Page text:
Mexico Citys Centro Historico!
The land on which present-day Mexico City sits has been occupied by humans for dozens of centuries now. At first glance, though, it’s hard to believe that an entirely different city once stood there. Mexico City is so sprawling, bustling and old that it seems impossible that another city – Tenochtitlan – used to rest on the same spot. Few parts of Mexico City seem older or more interesting than its Centro Historico, or historic district.
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A Museum at Every Turn
One of Mexico Citys big claims to fame is its high concentration of museums. Indeed, Mexico City bills itself as having the highest number of museums out of any major city in the world – and most of them are located within the Centro Historico. If you would like to learn more about the Aztec civilization and Tenochtitlan, make sure to stop in at the Museo del Templo Mayor; many great archeological finds are on exhibit there. If youre an art buff, the Museo Nacional de Arte is a natural choice – it is free on Sundays.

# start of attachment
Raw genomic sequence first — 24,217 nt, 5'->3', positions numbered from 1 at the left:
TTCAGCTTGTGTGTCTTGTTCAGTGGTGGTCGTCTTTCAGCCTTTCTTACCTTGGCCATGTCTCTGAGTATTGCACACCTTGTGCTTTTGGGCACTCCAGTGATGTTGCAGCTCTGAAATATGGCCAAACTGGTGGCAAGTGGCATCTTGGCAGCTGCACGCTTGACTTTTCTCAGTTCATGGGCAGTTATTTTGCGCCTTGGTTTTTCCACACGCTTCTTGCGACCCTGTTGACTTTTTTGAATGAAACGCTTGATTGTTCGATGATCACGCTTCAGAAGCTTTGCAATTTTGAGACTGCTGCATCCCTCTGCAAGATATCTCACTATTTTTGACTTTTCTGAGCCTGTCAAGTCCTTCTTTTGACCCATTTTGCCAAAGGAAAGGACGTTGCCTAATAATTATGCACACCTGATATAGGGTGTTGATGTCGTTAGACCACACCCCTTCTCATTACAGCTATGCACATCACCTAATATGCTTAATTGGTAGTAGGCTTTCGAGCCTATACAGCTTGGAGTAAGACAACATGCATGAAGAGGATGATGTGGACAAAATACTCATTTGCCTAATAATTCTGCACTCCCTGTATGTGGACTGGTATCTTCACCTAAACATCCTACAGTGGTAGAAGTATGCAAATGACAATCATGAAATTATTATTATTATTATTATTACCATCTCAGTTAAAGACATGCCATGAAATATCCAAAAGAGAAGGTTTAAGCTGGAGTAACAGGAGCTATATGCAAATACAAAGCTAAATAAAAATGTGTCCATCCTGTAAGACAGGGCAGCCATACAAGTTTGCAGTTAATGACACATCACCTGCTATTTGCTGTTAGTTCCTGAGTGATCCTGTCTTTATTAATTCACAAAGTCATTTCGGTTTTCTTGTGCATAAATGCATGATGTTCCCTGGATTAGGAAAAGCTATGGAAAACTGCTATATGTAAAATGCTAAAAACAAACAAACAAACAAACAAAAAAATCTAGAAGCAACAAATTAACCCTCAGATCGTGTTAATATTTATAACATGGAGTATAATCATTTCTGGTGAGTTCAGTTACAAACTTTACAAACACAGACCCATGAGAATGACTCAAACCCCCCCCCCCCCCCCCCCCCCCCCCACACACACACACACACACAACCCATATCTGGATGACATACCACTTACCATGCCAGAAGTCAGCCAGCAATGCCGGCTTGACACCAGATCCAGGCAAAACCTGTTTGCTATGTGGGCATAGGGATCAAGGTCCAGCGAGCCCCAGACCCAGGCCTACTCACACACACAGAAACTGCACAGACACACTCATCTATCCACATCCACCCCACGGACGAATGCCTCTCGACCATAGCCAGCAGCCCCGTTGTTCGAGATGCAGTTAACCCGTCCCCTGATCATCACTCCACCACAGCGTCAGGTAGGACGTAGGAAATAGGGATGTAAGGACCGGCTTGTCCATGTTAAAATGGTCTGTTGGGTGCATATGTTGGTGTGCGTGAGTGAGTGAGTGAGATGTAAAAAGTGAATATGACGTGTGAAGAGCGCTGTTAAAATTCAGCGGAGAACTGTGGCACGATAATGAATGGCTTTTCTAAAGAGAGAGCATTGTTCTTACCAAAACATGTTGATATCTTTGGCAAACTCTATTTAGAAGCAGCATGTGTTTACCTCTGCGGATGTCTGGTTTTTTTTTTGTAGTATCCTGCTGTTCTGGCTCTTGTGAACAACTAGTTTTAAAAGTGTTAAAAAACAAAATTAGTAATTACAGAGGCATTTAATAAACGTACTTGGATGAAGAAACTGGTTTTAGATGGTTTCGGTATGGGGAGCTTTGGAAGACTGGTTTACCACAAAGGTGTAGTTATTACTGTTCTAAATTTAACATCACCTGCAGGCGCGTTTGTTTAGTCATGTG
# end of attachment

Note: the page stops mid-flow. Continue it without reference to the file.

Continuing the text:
The Museo Nacional de Arte isnt the only art museum to be found in the Centro Historico. The Museo Jose Luis Cuevas boasts works by artist Jose Luis Cuevas; works by artists like Rembrandt and Picasso are also on display. One of the city’s most famous artists, Diego Rivera, has an entire museum dedicated to him; the Museo Mural Diego Rivera is located on Puente de Alvarado. When you grow weary of the more “serious” types of art, make sure to stop by the Museo de la Caricatura, where you can peruse hundreds of Mexican cartoons. Any way you slice it, you will never run out of great art museums to visit in the Centro Historico.
As ancient as this district seems, though, it does’t extend beyond colonial times; after all, the conquistadors razed Tenochtitlan, removing all traces of its existence. Despite that, youre sure to marvel at the high concentration of compelling art museums that dot the Centro Historico; a selection of the best options are highlighted above.